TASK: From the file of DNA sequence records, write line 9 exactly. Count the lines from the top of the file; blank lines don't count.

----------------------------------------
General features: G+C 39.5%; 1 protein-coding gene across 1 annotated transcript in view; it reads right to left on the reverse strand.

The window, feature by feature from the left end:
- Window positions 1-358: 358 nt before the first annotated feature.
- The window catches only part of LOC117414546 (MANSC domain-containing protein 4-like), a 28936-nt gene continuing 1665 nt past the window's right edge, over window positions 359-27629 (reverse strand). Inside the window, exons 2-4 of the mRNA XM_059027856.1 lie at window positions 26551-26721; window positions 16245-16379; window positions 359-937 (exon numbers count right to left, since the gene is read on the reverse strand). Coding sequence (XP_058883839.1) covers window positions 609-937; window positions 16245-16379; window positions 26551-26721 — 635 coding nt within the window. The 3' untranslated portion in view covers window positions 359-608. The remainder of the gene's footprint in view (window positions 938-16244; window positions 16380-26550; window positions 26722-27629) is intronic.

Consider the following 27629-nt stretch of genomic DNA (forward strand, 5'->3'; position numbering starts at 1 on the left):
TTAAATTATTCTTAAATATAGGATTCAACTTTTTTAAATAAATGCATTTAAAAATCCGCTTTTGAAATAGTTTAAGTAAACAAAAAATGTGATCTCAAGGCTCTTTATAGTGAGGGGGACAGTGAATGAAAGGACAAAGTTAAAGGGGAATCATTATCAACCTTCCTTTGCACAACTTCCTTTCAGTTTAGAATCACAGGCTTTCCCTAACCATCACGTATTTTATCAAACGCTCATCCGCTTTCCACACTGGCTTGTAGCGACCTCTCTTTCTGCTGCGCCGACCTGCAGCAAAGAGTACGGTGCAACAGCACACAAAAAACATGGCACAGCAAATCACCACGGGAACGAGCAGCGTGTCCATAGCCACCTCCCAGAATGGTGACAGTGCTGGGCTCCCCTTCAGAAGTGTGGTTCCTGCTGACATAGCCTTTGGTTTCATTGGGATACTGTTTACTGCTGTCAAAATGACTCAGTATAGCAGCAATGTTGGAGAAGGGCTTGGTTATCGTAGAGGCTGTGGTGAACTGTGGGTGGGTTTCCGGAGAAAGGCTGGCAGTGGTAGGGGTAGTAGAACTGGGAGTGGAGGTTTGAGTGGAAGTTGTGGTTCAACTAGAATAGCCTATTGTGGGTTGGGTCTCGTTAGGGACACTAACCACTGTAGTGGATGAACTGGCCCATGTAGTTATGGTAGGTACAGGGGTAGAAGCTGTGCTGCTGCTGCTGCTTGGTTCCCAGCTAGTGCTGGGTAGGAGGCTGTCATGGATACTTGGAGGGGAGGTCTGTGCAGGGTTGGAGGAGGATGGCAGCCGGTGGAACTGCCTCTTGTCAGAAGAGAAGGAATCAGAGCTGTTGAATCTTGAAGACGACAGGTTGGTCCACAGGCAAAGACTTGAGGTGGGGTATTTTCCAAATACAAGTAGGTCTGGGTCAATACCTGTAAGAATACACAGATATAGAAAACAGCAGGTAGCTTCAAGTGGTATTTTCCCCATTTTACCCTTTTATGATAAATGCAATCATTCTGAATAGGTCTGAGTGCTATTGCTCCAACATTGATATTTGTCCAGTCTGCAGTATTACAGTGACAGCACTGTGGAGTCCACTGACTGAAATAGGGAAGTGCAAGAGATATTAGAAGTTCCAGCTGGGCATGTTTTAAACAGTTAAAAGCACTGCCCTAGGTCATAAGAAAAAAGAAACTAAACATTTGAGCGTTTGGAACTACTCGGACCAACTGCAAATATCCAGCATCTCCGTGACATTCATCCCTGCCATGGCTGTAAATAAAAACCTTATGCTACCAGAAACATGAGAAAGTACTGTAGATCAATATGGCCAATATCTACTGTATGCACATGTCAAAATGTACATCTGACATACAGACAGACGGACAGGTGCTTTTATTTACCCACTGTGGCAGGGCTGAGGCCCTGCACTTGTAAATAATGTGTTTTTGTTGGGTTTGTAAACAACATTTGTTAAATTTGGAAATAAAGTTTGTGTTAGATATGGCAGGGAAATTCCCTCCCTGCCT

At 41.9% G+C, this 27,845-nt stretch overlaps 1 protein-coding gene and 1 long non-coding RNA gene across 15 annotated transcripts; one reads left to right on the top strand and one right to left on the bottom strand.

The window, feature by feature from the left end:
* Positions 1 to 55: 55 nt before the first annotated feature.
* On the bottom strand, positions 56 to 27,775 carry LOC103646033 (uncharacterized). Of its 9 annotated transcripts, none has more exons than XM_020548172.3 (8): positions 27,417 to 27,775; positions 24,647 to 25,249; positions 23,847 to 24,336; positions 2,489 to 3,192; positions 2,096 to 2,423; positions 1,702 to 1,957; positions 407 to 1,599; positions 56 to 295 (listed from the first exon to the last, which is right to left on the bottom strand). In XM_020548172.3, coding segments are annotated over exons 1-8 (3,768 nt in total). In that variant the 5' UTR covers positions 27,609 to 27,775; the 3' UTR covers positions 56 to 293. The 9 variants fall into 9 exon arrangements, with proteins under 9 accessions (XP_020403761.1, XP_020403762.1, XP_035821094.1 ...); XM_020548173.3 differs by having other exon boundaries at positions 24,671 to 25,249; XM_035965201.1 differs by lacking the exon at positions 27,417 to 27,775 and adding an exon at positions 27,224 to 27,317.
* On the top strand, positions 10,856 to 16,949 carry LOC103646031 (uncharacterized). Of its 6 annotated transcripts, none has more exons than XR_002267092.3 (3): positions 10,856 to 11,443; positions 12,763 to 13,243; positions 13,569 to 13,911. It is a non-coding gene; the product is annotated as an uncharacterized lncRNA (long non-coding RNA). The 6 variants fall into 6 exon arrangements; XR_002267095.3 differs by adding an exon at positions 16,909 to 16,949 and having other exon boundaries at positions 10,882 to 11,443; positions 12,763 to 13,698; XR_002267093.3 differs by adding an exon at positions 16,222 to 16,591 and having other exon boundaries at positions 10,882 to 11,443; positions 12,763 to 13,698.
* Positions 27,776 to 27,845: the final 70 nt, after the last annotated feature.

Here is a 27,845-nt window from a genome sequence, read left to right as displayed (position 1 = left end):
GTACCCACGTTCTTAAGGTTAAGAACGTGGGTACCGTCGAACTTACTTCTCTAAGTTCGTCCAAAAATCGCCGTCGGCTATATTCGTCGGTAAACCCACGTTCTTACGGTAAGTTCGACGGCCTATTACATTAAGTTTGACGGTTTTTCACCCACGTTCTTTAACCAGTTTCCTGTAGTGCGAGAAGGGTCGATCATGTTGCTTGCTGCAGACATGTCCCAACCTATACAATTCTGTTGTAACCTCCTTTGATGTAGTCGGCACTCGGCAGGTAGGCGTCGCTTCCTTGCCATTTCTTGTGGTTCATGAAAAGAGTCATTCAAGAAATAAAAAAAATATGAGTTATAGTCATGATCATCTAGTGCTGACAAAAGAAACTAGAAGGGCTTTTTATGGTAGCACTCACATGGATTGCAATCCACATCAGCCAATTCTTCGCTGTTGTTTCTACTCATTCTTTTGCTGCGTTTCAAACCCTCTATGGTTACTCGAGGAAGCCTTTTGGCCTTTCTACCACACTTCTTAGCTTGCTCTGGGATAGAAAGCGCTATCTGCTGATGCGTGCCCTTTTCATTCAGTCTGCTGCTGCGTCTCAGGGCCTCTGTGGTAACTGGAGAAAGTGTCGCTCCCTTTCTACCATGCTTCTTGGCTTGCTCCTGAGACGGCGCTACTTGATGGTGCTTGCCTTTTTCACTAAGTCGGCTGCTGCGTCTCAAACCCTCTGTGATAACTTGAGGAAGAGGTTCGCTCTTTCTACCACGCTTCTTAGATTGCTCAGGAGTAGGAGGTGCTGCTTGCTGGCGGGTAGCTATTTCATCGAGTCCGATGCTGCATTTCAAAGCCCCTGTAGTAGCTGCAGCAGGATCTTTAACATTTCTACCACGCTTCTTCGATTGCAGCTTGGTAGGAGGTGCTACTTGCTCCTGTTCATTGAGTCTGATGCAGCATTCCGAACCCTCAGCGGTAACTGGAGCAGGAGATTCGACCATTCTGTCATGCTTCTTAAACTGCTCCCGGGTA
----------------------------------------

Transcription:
* Positions 1 to 55: 55 nt before the first annotated feature.